This Octopus is 40,000 Times Heavier Than Her Mate

Many females are larger than males—for good reason.

We've had many King Kong remakes and spinoffs, but you never hear much about Queen Kong.

It's true that gorilla males are much bigger than females. But dramatically large females are the norm in some species of frogs, turtles, lizards, snakes, and spiders. (See "6 Fierce Animal Moms That Go to Extremes For Their Young.")

And there's a reason for their heft—aside from the obvious fact that big is beautiful.

"Bigger females can produce a larger number of offspring," says Greg Pauly, curator of herpetology at the Natural History Museum of Los Angeles.

For instance, female map turtles, native to the central and eastern U.S., can be twice as long and ten times the mass of males—all the better for toting more eggs.

A female (left) and male common map turtle bask in the sun. PHOTOGRAPH BY ROBERT HAMILTON, ALAMY

In orb weavers and crab spiders, "females may be a hundred times bigger than males," Jo-Anne Sewlal, an arachnologist at the University of the West Indies, St. Augustine, says by email. In fact golden orb weaver males are so small they are often mistaken for offspring.

For Some Males, Smaller Is Better

Tiny males can be just as advantageous, she says.

Smaller male spiders can easily navigate through downed trees, rocks, and other aspects of a complex habitat to get to females, which stay put in their webs.

A male and female golden orb weaver hang out on a web in South Africa's Kruger National Park. PHOTOGRAPH BY EDWIN REMSBERG, ALAMY

A 2010 study showed that smaller spiders were more likely to "bridge"—walk upside down under self-made silk bridges—allowing for quick dispersal and access to more mating opportunities. Larger females were less likely to bridge.

Going over tree roots and other complex elements of landscape is also easier for smaller male turtles in search of females, Pauly adds.

A pair of humpback whales swim together. Females, which are longer than males, reach lengths of 60 feet. PHOTOGRAPH BY PAUL NICKLEN, NATIONAL GEOGRAPHIC CREATIVE

Marine Life and Mammals

Tiny male marine creatures may have a difficult time finding a mate in the open ocean—even if she is many times larger.

Blanket octopus females, which inhabit subtropical and tropical oceans, can reach over 2 metres in length, compared with males that are about 2cm long. They're also 40,000 times heavier than the male, whose energy is better spent locating a female than growing big.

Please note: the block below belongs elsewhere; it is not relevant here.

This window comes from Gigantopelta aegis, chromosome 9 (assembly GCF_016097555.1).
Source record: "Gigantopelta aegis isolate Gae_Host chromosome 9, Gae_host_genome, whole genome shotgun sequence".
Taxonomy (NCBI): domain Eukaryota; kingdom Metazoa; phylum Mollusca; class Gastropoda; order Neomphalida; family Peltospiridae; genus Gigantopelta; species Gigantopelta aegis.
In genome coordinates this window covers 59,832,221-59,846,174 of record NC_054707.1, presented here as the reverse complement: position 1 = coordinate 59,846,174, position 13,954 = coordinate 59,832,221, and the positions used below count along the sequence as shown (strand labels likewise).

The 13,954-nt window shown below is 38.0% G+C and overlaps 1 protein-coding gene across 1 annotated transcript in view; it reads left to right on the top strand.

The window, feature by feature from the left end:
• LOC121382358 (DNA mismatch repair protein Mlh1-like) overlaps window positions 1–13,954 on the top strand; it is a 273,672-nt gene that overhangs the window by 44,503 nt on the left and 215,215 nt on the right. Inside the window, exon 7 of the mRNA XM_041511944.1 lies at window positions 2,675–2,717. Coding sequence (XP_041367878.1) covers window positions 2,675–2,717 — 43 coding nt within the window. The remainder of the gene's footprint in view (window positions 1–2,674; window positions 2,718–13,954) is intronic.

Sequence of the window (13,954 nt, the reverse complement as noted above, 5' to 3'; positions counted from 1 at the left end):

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Female boneworms, which make a living eating the skeletons of dead whales, get up to seven centimeters long. In most species, the microscopic males live inside the females, and just keep providing sperm. 

A female north sea marine worm called Osedax mucofloris. Males live inside females' bodies. PHOTOGRAPH BY THE NATURAL HISTORY MUSEUM, ALAMY

Among mammals, male-to-male combat to establish dominance typically makes males larger—think massive elephant seals battling for territory.

There are some exceptions, like female baleen whales, which are bigger than males. Humpback whale females can reach 18 metres while males are slightly shorter.

Keeping the Peace

In some cases, the sexes' size differences actually make life easier.

A hawksbill sea turtle, Eretmochelys imbricata, at Jayne's Gulley, Kimbe bay Papua New Guinea. PHOTOGRAPH BY DAVID DOUBILET, NATIONAL GEOGRAPHIC CREATIVE

Map turtle females, for instance, can crush larger prey, like clams, which the males can’t—so there's less competition within the species for food, Pauly says.

That's one way to keep the marital peace.


LEAD IMAGE:A female blanket octopus is dramatically larger than males, which put their energy into finding females in the open ocean. PHOTOGRAPH BY CHRIS GUG, ALAMY

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